Is Todoist good for GTD? I take a deep dive into the essentials and show you how to import multiple templates to kick-start your GTD workflow.
It's easy to start and quick to learn.
Who's this for?
- Early to Master Todoist Users
- Early GTD Enthusiasts
This tutorial assumes basic knowledge about Todoist and GTD. If you are new to both these topics or need more information, check out https://gettingthingsdone.com and if you're ready for a full deep-dive into GTD, you can grab their Official GTD Guide For Todoist for a modest $10.
What do I need to setup Todoist and Getting Things Done?
All you need to do to get started is follow this two-step list:
Step 1: Import the following GTD Todoist templates.
Here are the essential projects to add in Todoist. Note: the Inbox is enabled by default in your Todoist account.
This one is already in your Todoist account. Use it to capture your ideas and offload your brain. It could be anything from "buy friend a birthday present" to "empty the fridge." Make sure you process items in the order they were added. The first question you should ask is "Is it actionable?" which leads us to the second project.
This project helps track the items and topics you need to discuss with people you meet with. For example if you have regular meetings, you might list several topics or questions you'd like to bring up. There are a couple sample tasks in this project to give an idea of what you might use this project for, check them off when you don't need them anymore.
- Waiting For
When you are working with someone else and you're waiting to receive something, this is where you'll put that task. Assign dates for time-sensitive tasks and follow-up as necessary.
All the things you want or wish you could get to but aren't a priority right now. This will likely be the biggest project you have, and if you had all the time in the world, you'd probably complete every single one. Remember, if it's not worth doing, it should be deleted or checked off. There's a sample task in here, too.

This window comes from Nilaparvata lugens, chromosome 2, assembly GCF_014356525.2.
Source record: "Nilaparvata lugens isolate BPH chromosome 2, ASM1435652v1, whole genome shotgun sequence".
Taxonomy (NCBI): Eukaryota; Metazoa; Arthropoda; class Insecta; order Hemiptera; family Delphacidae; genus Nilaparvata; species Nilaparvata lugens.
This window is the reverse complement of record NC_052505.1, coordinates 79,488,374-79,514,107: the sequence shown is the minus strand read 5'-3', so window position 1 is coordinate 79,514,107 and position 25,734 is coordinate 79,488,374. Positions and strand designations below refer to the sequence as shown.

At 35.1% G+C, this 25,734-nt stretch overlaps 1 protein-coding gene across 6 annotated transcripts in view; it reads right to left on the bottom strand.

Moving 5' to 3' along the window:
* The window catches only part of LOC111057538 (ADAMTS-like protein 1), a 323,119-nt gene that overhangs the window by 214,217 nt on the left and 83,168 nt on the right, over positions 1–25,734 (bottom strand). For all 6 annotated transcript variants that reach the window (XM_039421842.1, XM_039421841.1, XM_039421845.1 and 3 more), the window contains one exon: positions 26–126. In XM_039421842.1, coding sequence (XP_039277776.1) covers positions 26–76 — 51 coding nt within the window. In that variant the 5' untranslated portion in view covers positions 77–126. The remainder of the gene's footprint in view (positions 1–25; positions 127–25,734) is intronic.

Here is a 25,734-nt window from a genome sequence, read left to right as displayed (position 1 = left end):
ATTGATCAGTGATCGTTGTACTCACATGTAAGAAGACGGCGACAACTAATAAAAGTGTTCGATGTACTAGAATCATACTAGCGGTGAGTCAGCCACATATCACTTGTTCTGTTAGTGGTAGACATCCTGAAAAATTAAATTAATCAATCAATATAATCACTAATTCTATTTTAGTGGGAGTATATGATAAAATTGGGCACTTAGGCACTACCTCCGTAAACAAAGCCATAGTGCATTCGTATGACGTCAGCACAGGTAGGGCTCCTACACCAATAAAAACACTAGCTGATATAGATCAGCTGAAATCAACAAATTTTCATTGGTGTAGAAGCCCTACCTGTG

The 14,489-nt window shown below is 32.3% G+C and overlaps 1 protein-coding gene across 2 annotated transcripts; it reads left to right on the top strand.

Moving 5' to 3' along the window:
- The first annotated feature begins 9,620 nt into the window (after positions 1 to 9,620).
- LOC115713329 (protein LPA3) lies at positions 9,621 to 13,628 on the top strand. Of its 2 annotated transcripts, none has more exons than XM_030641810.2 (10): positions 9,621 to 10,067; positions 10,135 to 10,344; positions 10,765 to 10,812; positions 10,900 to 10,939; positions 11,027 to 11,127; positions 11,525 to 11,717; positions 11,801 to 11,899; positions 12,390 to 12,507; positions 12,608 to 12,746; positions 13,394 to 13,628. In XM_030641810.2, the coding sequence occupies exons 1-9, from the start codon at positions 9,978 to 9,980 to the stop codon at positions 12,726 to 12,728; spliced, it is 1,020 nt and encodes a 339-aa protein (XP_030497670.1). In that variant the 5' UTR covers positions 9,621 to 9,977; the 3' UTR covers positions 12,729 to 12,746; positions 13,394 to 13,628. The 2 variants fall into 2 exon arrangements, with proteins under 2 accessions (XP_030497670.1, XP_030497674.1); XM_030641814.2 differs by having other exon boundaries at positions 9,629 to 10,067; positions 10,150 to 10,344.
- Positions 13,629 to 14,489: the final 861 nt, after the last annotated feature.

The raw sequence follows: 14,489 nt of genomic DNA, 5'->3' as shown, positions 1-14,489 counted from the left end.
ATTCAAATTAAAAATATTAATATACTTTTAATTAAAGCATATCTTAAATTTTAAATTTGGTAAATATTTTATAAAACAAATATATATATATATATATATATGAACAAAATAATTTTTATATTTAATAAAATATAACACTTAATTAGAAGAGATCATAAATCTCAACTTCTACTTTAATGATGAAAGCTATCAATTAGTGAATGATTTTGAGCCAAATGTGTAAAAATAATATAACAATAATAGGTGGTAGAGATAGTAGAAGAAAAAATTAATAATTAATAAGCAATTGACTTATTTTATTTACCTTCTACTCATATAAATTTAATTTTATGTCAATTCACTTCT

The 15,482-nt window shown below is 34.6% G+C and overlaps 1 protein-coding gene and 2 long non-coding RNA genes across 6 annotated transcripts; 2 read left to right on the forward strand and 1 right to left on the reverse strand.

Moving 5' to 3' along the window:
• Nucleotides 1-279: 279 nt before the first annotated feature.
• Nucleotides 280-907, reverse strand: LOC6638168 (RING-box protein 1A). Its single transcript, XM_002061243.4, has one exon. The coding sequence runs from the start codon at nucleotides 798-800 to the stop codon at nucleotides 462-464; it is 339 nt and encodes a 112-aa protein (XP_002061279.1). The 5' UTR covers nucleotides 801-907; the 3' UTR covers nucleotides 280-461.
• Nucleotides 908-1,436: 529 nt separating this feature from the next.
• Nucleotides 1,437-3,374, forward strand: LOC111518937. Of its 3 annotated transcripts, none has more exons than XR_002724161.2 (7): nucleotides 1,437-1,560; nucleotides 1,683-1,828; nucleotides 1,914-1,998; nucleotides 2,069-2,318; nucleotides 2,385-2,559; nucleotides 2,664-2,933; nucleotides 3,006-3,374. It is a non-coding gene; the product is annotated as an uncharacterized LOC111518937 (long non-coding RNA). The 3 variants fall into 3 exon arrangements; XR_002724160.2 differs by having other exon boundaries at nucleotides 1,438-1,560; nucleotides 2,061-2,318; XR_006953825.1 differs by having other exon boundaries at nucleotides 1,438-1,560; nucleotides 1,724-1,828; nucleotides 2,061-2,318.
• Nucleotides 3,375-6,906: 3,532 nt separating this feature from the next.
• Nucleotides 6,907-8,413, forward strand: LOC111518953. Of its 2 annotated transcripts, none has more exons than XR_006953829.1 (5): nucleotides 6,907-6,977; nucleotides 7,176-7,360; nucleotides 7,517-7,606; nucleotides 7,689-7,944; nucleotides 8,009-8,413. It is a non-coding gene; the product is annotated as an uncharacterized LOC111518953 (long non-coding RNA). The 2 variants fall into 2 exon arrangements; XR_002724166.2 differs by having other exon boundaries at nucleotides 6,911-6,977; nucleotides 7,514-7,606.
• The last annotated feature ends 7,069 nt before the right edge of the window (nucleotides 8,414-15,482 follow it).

Any other projects will fall into this main Projects category. You'll create several if not dozens of projects that fit your goals or desired outcome. Over time those projects may change or drop completely.
Note: This project should only contain nested projects and not tasks. Unfortunately there's no way to import sub-projects in Todoist so this is left blank.
- Weekly Review
In this section you will revisit each task weekly and add or remove tasks as necessary to improve. This is the most important part of GTD, which forces you to incrementally adapt the GTD methodology to better suit your needs and lifestyle.
Note: This template's due date occurs every Sunday.
Step 2: Use these items as labels, not projects. They're better suited to provide context to a task, and not define where the task should live or with what value it's associated with.
When a task is ready you'll assign this label, and when you're ready to work you'll look here first. You can also use this as a starting point for filtering out by context, for example you could create a filter to view "next actions" at "home."
Tasks you can complete at any place.
Tasks you can only complete while at home.
Tasks you can only complete while at the office.
Tasks you need to complete "while on the go."
Tasks you need to complete using your phone.
Tasks you can only complete at the computer.
- Assign color as you see fit.
This gives logical separation to your list.
To change a project's color in Todoist, view the left sidebar, highlight your project ==> click on the three dots ==> Edit project ==> Color
What's the process for using Todoist and Getting Things Done?
Here are the things you need to do on a daily and weekly basis. It's not an exhaustive list but only the essentials to replicate a GTD-like environment in Todoist.
Use your inbox for capturing notes, ideas, and any other "jot-down" things.
Learn the quick add task shortcut or hotkey, and if it's on your mobile device, install the widget on your toolbar.
This is where Todoist shines because they have an app for every device and platform, it's always a click or tap away. You can even install it on Google Home and Alexa.
Define what is actionable and distill them into steps, milestones, and success.
This is also very easy to do with Todoist as you can view your list on your phone, computer, and even your watch, and make use of small time.